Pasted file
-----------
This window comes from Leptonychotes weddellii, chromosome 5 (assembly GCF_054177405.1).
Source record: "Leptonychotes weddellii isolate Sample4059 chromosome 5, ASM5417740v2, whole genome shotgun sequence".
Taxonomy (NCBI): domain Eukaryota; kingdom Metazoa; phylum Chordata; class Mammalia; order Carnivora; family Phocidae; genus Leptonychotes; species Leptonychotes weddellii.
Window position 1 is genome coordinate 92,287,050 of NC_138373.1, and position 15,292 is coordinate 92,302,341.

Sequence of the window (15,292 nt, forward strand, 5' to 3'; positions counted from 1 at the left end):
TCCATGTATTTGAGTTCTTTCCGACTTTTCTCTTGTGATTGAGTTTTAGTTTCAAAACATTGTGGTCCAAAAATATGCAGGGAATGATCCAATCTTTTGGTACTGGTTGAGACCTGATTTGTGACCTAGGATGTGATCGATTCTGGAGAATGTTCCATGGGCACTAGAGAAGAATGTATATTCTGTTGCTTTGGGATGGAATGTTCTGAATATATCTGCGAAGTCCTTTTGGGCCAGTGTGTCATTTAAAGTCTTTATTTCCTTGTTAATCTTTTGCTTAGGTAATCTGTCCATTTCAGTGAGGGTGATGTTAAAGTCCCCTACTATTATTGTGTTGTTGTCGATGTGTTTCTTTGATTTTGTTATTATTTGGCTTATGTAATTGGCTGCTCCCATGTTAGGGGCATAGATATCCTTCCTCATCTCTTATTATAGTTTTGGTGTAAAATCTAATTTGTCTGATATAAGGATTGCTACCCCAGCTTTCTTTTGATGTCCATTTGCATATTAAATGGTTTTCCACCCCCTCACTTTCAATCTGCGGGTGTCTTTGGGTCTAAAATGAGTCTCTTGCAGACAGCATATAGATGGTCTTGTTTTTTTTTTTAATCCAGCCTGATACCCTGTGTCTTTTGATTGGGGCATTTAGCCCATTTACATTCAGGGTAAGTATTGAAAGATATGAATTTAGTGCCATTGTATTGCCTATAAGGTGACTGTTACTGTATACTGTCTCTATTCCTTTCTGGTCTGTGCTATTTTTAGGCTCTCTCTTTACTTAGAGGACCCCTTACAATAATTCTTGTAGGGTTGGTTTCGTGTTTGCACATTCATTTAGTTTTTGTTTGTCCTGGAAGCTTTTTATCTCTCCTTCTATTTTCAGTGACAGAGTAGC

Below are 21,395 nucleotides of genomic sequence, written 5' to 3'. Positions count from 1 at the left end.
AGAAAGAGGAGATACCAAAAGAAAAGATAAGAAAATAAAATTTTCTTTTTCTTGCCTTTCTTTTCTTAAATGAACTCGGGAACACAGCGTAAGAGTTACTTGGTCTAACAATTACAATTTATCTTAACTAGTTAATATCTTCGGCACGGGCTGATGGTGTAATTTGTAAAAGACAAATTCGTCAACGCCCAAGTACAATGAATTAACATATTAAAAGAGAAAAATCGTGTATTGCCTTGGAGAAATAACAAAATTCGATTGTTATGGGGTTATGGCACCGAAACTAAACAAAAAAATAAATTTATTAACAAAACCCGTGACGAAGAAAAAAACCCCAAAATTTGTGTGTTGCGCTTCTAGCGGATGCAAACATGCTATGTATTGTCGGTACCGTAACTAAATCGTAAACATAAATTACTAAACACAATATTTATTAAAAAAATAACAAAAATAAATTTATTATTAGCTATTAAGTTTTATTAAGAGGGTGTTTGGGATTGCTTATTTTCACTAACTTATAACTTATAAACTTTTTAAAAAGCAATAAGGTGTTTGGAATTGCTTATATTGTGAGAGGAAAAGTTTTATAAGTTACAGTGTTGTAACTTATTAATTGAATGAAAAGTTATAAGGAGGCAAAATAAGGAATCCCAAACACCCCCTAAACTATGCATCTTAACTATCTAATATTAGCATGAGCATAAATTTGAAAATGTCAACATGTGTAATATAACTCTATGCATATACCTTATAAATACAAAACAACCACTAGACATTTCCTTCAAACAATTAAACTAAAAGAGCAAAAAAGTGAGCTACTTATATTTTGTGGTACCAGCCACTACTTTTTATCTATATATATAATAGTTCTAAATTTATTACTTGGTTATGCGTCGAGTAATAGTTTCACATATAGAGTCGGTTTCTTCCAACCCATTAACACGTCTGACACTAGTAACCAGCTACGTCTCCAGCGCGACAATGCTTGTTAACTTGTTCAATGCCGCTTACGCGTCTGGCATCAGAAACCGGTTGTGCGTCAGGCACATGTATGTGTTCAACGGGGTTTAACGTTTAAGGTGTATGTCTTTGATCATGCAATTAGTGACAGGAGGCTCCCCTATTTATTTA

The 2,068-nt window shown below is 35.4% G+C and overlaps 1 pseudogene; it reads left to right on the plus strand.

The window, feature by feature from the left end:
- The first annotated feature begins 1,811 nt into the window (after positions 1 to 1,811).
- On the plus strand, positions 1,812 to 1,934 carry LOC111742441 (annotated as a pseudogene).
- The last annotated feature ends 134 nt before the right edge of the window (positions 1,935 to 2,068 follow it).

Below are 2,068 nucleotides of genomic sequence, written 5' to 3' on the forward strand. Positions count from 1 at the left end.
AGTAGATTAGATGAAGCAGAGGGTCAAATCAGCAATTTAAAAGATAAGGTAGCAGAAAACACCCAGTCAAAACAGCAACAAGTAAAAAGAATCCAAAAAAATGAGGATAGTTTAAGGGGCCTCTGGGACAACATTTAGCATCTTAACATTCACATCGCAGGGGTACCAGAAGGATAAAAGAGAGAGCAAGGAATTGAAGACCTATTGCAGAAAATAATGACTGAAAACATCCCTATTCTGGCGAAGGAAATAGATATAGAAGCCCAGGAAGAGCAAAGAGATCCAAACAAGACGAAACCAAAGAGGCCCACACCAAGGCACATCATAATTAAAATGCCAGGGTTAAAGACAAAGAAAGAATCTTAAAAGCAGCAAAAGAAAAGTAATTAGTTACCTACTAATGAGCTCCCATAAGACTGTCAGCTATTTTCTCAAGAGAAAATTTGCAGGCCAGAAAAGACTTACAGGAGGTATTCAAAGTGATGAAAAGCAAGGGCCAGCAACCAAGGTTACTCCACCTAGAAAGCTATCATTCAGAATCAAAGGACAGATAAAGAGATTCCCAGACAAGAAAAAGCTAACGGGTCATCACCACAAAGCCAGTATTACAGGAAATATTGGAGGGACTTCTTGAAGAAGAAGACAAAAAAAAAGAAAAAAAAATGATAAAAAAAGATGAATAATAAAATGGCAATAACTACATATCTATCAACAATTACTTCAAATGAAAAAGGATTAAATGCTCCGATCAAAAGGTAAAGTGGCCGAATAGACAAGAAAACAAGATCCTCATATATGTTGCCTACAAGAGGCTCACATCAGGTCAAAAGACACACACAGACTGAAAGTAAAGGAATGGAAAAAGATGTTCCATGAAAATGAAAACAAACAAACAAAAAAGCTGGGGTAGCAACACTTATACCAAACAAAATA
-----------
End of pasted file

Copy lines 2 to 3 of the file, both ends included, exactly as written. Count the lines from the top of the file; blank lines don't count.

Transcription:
Source record: "Leptonychotes weddellii isolate Sample4059 chromosome 5, ASM5417740v2, whole genome shotgun sequence".
Taxonomy (NCBI): domain Eukaryota; kingdom Metazoa; phylum Chordata; class Mammalia; order Carnivora; family Phocidae; genus Leptonychotes; species Leptonychotes weddellii.